The evolving landscape for retail is bringing values into even greater focus. Retail organizations that maintain an omnichannel presence through the Internet and various social media platforms require greater transparency than ever before. At any given moment you can see retailer’s mission statements and values and weigh those things against your experience with those brands as a consumer or an employee. 20 years ago, it was absolutely possible for organizations to create an image that was manufactured by the marketing departments, but now…everyone has a say [and super fast, too]. Employees can give you the run-down of the internal processes on Glassdoor, Facebook, Twitter, etc.. Customers can give you a real-time review of a brand via Facebook, Twitter, etc. Retailers are no longer what they say they are but what others say they are, and of course customer perception is the experience formed by the attitudes and actions of the employees.
Values Drive Behavior
Today’s world of fluid social networking, means that it’s no longer sufficient to simply have a company mission statement and values that are meaningless and ignored. The need is compounded by the growth of social norms as well as the ascendance of Millennials & Gen Y’ers who bring a new set of behavioral expectations and perspectives to the workplace.
Retail organizations need to establish and integrate company values into their company mission statement and into its day-to-day operations, including their hiring process, as well as in daily performance guidance and as well as making it part of professional talent development and career path planning. Nan DeMars, author of You’ve Got to be Kidding – How to Keep Your Job Without Losing Your Integrity. “We’re like fishes in a bowl. Everyone is watching what corporations and employees are doing and ethics has an important role to play.” No longer can organizations hide or push problems/mistakes/lack of integrity under the proverbial rug – they all come to light at some point – through any number of channels and sources.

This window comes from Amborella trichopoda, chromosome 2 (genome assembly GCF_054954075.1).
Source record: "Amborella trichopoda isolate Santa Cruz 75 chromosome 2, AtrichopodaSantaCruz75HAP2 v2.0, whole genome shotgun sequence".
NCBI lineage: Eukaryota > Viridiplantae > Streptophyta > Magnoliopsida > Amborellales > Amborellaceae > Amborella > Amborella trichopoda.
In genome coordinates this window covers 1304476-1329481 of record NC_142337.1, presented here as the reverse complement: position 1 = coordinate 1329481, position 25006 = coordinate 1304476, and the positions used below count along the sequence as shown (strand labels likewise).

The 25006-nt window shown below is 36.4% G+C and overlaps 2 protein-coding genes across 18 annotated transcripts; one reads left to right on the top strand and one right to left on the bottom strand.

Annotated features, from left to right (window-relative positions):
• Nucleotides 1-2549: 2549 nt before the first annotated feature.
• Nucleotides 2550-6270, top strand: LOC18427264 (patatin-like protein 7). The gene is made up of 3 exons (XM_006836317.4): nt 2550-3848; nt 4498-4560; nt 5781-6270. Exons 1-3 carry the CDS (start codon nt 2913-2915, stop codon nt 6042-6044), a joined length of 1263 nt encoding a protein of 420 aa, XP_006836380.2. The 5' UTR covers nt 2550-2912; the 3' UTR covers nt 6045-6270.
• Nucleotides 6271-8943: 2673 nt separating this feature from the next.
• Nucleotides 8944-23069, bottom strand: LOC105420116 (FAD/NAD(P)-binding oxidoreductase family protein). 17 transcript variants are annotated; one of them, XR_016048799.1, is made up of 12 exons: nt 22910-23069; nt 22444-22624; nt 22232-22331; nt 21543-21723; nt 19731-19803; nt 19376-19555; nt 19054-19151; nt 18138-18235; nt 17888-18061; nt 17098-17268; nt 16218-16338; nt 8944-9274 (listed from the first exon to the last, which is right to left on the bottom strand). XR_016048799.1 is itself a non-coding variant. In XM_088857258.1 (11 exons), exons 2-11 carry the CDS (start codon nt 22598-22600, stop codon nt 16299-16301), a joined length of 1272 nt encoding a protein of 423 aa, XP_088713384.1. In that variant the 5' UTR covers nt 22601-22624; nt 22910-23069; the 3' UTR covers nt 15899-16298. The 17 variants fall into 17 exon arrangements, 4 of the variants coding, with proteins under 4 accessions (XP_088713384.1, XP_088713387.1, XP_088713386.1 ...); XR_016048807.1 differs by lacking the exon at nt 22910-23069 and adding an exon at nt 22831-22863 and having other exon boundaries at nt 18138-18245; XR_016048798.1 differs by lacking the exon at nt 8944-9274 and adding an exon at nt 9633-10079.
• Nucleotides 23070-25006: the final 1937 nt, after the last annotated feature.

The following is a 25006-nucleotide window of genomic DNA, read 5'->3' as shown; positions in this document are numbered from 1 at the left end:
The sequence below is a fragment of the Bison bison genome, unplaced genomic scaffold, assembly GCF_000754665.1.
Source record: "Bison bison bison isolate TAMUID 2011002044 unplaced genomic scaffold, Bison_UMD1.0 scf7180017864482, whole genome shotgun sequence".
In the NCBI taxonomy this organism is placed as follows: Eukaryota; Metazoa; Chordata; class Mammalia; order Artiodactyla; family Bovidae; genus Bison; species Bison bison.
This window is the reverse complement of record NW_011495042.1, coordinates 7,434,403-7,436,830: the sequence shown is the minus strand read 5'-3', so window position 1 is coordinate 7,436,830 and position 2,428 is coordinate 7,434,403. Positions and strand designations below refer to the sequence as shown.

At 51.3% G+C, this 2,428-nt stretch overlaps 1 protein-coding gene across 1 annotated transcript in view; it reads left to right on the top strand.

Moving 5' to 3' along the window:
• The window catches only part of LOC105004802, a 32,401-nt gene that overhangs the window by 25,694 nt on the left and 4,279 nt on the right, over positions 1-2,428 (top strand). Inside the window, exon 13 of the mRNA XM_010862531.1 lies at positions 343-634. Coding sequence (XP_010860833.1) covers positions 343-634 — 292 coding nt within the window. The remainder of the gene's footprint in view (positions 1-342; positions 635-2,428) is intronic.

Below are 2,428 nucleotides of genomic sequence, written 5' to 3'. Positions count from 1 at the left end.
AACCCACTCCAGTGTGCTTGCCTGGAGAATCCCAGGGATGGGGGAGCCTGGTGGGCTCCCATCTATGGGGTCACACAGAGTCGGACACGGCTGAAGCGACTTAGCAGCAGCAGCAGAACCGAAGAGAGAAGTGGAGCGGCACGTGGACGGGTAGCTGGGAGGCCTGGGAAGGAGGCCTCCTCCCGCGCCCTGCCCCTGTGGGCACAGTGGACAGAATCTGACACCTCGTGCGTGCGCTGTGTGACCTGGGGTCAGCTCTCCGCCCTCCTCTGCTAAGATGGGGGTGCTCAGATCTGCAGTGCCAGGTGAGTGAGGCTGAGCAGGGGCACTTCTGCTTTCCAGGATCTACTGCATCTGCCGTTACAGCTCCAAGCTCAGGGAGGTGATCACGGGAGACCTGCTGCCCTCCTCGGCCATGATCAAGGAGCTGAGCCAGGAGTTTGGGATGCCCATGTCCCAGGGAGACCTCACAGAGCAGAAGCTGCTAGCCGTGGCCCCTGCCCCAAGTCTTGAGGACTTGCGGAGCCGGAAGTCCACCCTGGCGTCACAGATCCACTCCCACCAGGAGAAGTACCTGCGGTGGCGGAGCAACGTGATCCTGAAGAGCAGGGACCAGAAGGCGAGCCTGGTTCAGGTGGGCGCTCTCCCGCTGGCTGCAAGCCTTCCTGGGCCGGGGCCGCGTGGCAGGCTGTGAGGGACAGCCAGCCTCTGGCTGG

Living and breathing values will support retail organizations in their initiatives to:
- Recruit and retain employee whose personal values align with company values
- Build a robust talent management strategy
- Reward and recognize employees for making great decisions
- Protect your brand’s reputation and image
According to research by Jamil Zaki, Assistant Professor of Psychology – Stanford Social Neuroscience Laboratory, it’s important for people to share values with the rest of their social group. In his research, people who were told that their opinions were the same as the rest of the group experienced a reward response in their brains. Conversely, those who disagreed with the group showed negative activity in the brain region for reward, and later, they made an effort to be more like group and to establish a social connection. Hence the reason it is important to seek people that share values in the first place. The workplace is one of the most important and interactive social groups we have as grown ups – we spend half of our time with our colleagues and coworkers. Values should drive alignment, engagement, and experience inside the workplace cultures by supporting great working relationships and delivering outstanding customer experience.
The Role Of The Organization
Unfortunately, research shows that less than half of employees actually know their company’s values. But – here’s this – according to Workforce Moodtracker, “88% of workers who know and understand their companies core values reported engagement at work”. So, clearly, not only do you need to make your organizational values clear through consistent communication, practice, and recognition around them with your employees – but…you also have to build a team that fits in with those values. Determine the guiding principles for your company, whether it’s ruthlessly delivering customer experience, relentless innovation, resilience, commitment to learning/professional growth, etc. and hire a team who will support and embrace these things – with enthusiasm.
Aligning your employees’ priorities with those of the organization as a whole results in rewards for both you and your employees. Understanding the company objective and goals and ensuring your employees understand their role and how it fits into the objectives gives your team meaning and purpose, and it’s that kind of investment that will capture their engagement, alignment with, and commitment to the success of the company, their colleagues, and the customer experience.